|Origin||New York City|
|Labels||Seed Records, Atlantic Records|
|Members||Mary Lorson, Billy Cote, Johnny Kick, Matt Verta-Ray|
Madder Rose was a New York City-based alternative rock band who recorded in the 1990s. The band was fronted by Mary Lorson, who shared songwriting duties with guitarist Billy Coté. The two singer/songwriters continued their collaboration, Cote as guest producer on Lorson's three discs with Saint Low, Lorson as guest vocalist on Cote's Jazz Cannon disc. Lorson and Cote have also created the original scores to several films, notably HBO's documentary of Sally Mann) and in 2008 released a disc with Kathy Ziegler as The Piano Creeps. The name Madder Rose came from the herb-based paint rose madder. Many of their songs, including "Panic On" and "Car Song", were featured in John Peel's end-of-year round-up, the Festive Fifty, major feature films, and television shows. The band released three albums on Atlantic Records, and one on Cooking Vinyl, before breaking up in 1999.
The band was formed in 1991 in a Greenwich Village apartment, after Billy Cote, the band's songwriter, was informed, after he had written a bunch of songs, that a woman named Mary Lorson was looking for a project by a mutual friend. They released their debut album, Bring it Down, in 1993 on Atlantic Records' quasi-independent label Seed Records, followed by the Swim EP later that year on the same label. Originally Atlantic had asked to sign them, but Lorson turned them down. In an interview with the The Miscellany News, she said she did so because she was "just too intimidated." The band's ascent to relative fame was secured when they landed a main stage appearance at the 1993 Reading Festival, and by the critical acclaim Bring it Down received shortly after its release, including reviews in the Chicago Tribune and being ranked as one of the top 10 albums of the year by the College Media Journal. Panic On was released on Atlantic Records in 1994.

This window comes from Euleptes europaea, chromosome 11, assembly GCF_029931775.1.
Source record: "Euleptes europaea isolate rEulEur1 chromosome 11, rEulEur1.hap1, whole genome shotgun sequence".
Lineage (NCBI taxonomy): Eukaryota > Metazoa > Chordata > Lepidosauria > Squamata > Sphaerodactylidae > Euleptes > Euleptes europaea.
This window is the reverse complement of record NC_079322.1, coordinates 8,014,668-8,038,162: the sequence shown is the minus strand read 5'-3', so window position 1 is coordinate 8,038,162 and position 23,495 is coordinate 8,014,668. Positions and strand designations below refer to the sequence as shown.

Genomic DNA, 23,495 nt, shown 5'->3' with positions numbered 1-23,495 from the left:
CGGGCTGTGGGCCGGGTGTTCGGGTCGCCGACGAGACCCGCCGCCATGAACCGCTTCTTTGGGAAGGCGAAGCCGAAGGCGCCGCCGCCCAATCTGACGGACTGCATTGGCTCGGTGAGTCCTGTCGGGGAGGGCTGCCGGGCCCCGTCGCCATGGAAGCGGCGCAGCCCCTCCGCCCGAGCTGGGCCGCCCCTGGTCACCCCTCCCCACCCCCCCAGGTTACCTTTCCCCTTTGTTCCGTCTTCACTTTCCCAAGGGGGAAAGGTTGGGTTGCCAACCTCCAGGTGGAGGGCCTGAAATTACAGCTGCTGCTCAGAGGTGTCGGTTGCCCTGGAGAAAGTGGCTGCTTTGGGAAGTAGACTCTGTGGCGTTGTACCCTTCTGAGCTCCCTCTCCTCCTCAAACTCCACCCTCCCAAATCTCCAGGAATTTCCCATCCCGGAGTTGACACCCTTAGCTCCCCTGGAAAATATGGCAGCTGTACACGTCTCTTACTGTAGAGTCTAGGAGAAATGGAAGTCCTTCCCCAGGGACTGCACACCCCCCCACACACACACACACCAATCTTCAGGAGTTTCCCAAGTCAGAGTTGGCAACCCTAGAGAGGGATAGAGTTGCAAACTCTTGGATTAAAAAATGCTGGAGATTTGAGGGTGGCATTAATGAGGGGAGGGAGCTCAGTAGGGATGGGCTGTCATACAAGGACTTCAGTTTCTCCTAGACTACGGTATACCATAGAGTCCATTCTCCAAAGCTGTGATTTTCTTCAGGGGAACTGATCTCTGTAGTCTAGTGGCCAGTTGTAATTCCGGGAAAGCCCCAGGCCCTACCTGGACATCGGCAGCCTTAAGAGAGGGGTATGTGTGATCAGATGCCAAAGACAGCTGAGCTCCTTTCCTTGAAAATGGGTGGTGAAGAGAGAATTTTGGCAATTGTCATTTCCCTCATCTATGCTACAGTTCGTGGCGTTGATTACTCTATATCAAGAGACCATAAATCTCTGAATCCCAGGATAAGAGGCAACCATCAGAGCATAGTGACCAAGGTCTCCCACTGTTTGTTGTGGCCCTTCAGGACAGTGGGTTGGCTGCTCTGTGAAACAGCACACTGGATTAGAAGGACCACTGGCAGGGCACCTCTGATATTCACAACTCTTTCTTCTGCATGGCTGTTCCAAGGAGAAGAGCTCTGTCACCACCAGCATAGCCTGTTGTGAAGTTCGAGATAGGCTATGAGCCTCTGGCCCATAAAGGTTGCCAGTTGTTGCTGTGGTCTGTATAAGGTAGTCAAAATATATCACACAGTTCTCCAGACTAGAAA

Their music has been described as suggesting druggy languor, which inspired the British music press to trumpet Madder Rose as the second coming of the Velvet Underground. A 1994 review in Rolling Stone characterized their sound as an "alloy" of grunge and "the buttercup sighs of The Cranberries". Their sound progressed from indie pop rock, not unlike peers Velocity Girl, Lush, Helium and Juliana Hatfield, to shoegaze and trip-hop. After the breakup, Coté released an album and 2 twelve inch singles as The Jazz Cannon with vocalist Don Greene. Lorson founded the alt-folk outfit Saint Low. Madder Rose members included Billy Cote (guitar), Mary Lorson (vocal, guitar), Matt Verta-Ray (bass, vocal), Rick Kubic aka Johnny Kick (drums, vocal) and Chris Giammalvo (bass).
Coté, Lorson and multi-instrumentalist Kathy Zeigler released an album as the Piano Creeps in 2008. It was called "Future Blues (For Me and You)" and was released on The Kora Records.
Currently, Madder Rose founder Billy Coté works occasionally with Johnny Dowd. He has guested on guitar on each of Dowd's last two records. Together they have contributed the song "Bound For Hell" to a Love and Rockets' tribute album, New Tales to Tell, and another, "Constant Waiting", to We Are Only Riders, a Jeffrey Lee Pierce tribute collection. Billy Coté has also featured on moog and guitars with Evi Vine on her second album, due out in late 2013.
In February 2015, Coté indicated that he expected to release new Madder Rose material.
Singles & EPs
- (1993): Beautiful John (single)
- (1993): Swim EP
- (1994): Car Song EP
- (1995): The Love You Save EP
- Iwasaki, Scott (27 May 1994). "madder rose will show s.l. that not being boring matters". Deseret News. Retrieved 24 March 2014.
- Testa, Jim; Sprague, David. "Madder Rose". Trouser Press. Retrieved 24 March 2014.
- Delson, William (22 April 1994). "Chatting with Madder Rose". The Miscellany News. Retrieved 24 March 2014.
- Reading Festival Directory: M
- "Madder Rose". TrouserPress.com. Retrieved 2012-12-16.
- Manning, Kara (30 June 1994). "Panic On Review". Rolling Stone. Archived from the original on 17 May 2009. Retrieved 24 March 2014.
- "The Piano Creeps". Kora Records. Retrieved 24 March 2014.
- Fenchel, Luke Z. "Coté and Mains: Loops and Topiaries". Ithaca Times. Retrieved 21 February 2015.
- Roberts, David (2006). British Hit Singles & Albums (19th ed.). London: Guinness World Records Limited. p. 342. ISBN 1-904994-10-5.